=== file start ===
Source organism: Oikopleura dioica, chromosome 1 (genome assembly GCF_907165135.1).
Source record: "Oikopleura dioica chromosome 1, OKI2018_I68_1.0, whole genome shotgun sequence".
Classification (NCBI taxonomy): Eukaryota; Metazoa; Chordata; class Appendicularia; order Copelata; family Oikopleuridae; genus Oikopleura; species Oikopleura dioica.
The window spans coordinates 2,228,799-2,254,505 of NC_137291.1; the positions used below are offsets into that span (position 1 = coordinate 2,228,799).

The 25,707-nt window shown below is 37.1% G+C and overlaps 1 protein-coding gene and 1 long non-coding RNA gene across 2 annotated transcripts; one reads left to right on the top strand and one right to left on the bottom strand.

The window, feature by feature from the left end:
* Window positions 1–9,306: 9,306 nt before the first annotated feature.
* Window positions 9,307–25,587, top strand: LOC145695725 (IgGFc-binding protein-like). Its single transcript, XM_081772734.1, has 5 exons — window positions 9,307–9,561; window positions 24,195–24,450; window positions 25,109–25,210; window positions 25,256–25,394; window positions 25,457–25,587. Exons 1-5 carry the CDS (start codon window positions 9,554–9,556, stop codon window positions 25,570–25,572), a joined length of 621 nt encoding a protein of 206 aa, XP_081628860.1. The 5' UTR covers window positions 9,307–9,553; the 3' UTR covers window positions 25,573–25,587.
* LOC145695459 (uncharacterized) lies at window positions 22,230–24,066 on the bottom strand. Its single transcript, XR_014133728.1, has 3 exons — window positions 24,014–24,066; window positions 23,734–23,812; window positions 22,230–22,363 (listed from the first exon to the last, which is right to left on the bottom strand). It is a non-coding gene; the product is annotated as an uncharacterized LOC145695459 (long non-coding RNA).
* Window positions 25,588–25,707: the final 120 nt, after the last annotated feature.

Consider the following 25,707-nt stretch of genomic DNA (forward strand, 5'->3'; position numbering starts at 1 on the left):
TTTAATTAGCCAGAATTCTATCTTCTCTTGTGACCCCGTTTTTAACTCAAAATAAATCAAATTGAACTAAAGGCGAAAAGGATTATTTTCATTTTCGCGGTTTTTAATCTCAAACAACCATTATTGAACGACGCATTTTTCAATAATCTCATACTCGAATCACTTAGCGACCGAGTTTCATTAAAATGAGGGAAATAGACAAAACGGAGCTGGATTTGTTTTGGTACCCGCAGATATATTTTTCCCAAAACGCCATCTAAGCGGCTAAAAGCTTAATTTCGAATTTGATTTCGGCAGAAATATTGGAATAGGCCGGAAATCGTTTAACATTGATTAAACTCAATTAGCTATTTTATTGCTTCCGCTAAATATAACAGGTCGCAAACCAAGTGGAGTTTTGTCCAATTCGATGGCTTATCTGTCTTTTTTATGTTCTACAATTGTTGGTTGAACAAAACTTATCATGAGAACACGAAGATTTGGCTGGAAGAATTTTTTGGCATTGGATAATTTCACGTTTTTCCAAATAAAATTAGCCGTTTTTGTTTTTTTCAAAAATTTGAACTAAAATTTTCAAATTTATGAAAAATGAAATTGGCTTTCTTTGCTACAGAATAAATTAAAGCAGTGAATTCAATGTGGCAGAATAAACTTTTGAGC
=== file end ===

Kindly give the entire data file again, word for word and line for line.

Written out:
Source organism: Oikopleura dioica, chromosome 1 (genome assembly GCF_907165135.1).
Source record: "Oikopleura dioica chromosome 1, OKI2018_I68_1.0, whole genome shotgun sequence".
Classification (NCBI taxonomy): Eukaryota; Metazoa; Chordata; class Appendicularia; order Copelata; family Oikopleuridae; genus Oikopleura; species Oikopleura dioica.
The window spans coordinates 2,228,799-2,254,505 of NC_137291.1; the positions used below are offsets into that span (position 1 = coordinate 2,228,799).

The 25,707-nt window shown below is 37.1% G+C and overlaps 1 protein-coding gene and 1 long non-coding RNA gene across 2 annotated transcripts; one reads left to right on the top strand and one right to left on the bottom strand.

The window, feature by feature from the left end:
* Window positions 1–9,306: 9,306 nt before the first annotated feature.
* Window positions 9,307–25,587, top strand: LOC145695725 (IgGFc-binding protein-like). Its single transcript, XM_081772734.1, has 5 exons — window positions 9,307–9,561; window positions 24,195–24,450; window positions 25,109–25,210; window positions 25,256–25,394; window positions 25,457–25,587. Exons 1-5 carry the CDS (start codon window positions 9,554–9,556, stop codon window positions 25,570–25,572), a joined length of 621 nt encoding a protein of 206 aa, XP_081628860.1. The 5' UTR covers window positions 9,307–9,553; the 3' UTR covers window positions 25,573–25,587.
* LOC145695459 (uncharacterized) lies at window positions 22,230–24,066 on the bottom strand. Its single transcript, XR_014133728.1, has 3 exons — window positions 24,014–24,066; window positions 23,734–23,812; window positions 22,230–22,363 (listed from the first exon to the last, which is right to left on the bottom strand). It is a non-coding gene; the product is annotated as an uncharacterized LOC145695459 (long non-coding RNA).
* Window positions 25,588–25,707: the final 120 nt, after the last annotated feature.

Consider the following 25,707-nt stretch of genomic DNA (forward strand, 5'->3'; position numbering starts at 1 on the left):
TTTAATTAGCCAGAATTCTATCTTCTCTTGTGACCCCGTTTTTAACTCAAAATAAATCAAATTGAACTAAAGGCGAAAAGGATTATTTTCATTTTCGCGGTTTTTAATCTCAAACAACCATTATTGAACGACGCATTTTTCAATAATCTCATACTCGAATCACTTAGCGACCGAGTTTCATTAAAATGAGGGAAATAGACAAAACGGAGCTGGATTTGTTTTGGTACCCGCAGATATATTTTTCCCAAAACGCCATCTAAGCGGCTAAAAGCTTAATTTCGAATTTGATTTCGGCAGAAATATTGGAATAGGCCGGAAATCGTTTAACATTGATTAAACTCAATTAGCTATTTTATTGCTTCCGCTAAATATAACAGGTCGCAAACCAAGTGGAGTTTTGTCCAATTCGATGGCTTATCTGTCTTTTTTATGTTCTACAATTGTTGGTTGAACAAAACTTATCATGAGAACACGAAGATTTGGCTGGAAGAATTTTTTGGCATTGGATAATTTCACGTTTTTCCAAATAAAATTAGCCGTTTTTGTTTTTTTCAAAAATTTGAACTAAAATTTTCAAATTTATGAAAAATGAAATTGGCTTTCTTTGCTACAGAATAAATTAAAGCAGTGAATTCAATGTGGCAGAATAAACTTTTGAGC